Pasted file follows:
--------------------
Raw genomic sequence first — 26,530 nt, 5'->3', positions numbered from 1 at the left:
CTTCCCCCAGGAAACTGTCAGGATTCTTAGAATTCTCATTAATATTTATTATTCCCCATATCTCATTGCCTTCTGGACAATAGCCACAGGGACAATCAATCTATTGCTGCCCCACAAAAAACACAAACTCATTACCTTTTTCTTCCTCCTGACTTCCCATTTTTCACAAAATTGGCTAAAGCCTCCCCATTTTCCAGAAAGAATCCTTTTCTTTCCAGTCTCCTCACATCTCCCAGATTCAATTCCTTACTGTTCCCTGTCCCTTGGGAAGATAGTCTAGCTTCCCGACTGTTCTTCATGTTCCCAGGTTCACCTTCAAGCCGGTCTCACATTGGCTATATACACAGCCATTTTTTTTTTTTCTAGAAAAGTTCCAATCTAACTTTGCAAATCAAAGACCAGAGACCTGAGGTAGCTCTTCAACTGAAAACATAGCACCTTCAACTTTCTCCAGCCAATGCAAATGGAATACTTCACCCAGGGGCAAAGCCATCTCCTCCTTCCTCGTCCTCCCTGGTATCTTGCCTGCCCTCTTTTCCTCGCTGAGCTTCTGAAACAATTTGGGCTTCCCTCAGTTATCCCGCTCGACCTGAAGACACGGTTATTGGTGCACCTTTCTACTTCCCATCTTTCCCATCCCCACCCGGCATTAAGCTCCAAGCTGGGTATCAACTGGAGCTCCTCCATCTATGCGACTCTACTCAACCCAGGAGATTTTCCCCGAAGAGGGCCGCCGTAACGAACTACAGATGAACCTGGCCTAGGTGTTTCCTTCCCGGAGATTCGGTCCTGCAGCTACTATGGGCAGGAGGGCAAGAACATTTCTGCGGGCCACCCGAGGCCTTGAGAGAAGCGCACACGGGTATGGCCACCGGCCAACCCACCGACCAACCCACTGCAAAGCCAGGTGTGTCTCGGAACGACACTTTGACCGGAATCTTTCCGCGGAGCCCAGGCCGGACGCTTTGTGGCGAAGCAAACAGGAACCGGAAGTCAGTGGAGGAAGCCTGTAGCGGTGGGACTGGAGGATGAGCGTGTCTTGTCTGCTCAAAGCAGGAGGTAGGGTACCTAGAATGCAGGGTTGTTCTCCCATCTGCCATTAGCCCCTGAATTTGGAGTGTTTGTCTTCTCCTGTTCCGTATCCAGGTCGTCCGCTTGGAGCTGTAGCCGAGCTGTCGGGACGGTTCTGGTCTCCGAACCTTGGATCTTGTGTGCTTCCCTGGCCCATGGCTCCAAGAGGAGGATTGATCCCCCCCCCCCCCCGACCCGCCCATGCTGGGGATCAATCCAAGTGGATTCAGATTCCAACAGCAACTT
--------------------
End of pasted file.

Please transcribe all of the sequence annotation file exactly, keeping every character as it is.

Raw genomic sequence first — 26,530 nt, 5'->3', positions numbered from 1 at the left:
CTTCCCCCAGGAAACTGTCAGGATTCTTAGAATTCTCATTAATATTTATTATTCCCCATATCTCATTGCCTTCTGGACAATAGCCACAGGGACAATCAATCTATTGCTGCCCCACAAAAAACACAAACTCATTACCTTTTTCTTCCTCCTGACTTCCCATTTTTCACAAAATTGGCTAAAGCCTCCCCATTTTCCAGAAAGAATCCTTTTCTTTCCAGTCTCCTCACATCTCCCAGATTCAATTCCTTACTGTTCCCTGTCCCTTGGGAAGATAGTCTAGCTTCCCGACTGTTCTTCATGTTCCCAGGTTCACCTTCAAGCCGGTCTCACATTGGCTATATACACAGCCATTTTTTTTTTTTCTAGAAAAGTTCCAATCTAACTTTGCAAATCAAAGACCAGAGACCTGAGGTAGCTCTTCAACTGAAAACATAGCACCTTCAACTTTCTCCAGCCAATGCAAATGGAATACTTCACCCAGGGGCAAAGCCATCTCCTCCTTCCTCGTCCTCCCTGGTATCTTGCCTGCCCTCTTTTCCTCGCTGAGCTTCTGAAACAATTTGGGCTTCCCTCAGTTATCCCGCTCGACCTGAAGACACGGTTATTGGTGCACCTTTCTACTTCCCATCTTTCCCATCCCCACCCGGCATTAAGCTCCAAGCTGGGTATCAACTGGAGCTCCTCCATCTATGCGACTCTACTCAACCCAGGAGATTTTCCCCGAAGAGGGCCGCCGTAACGAACTACAGATGAACCTGGCCTAGGTGTTTCCTTCCCGGAGATTCGGTCCTGCAGCTACTATGGGCAGGAGGGCAAGAACATTTCTGCGGGCCACCCGAGGCCTTGAGAGAAGCGCACACGGGTATGGCCACCGGCCAACCCACCGACCAACCCACTGCAAAGCCAGGTGTGTCTCGGAACGACACTTTGACCGGAATCTTTCCGCGGAGCCCAGGCCGGACGCTTTGTGGCGAAGCAAACAGGAACCGGAAGTCAGTGGAGGAAGCCTGTAGCGGTGGGACTGGAGGATGAGCGTGTCTTGTCTGCTCAAAGCAGGAGGTAGGGTACCTAGAATGCAGGGTTGTTCTCCCATCTGCCATTAGCCCCTGAATTTGGAGTGTTTGTCTTCTCCTGTTCCGTATCCAGGTCGTCCGCTTGGAGCTGTAGCCGAGCTGTCGGGACGGTTCTGGTCTCCGAACCTTGGATCTTGTGTGCTTCCCTGGCCCATGGCTCCAAGAGGAGGATTGATCCCCCCCCCCCCCCGACCCGCCCATGCTGGGGATCAATCCAAGTGGATTCAGATTCCAACAGCAACTT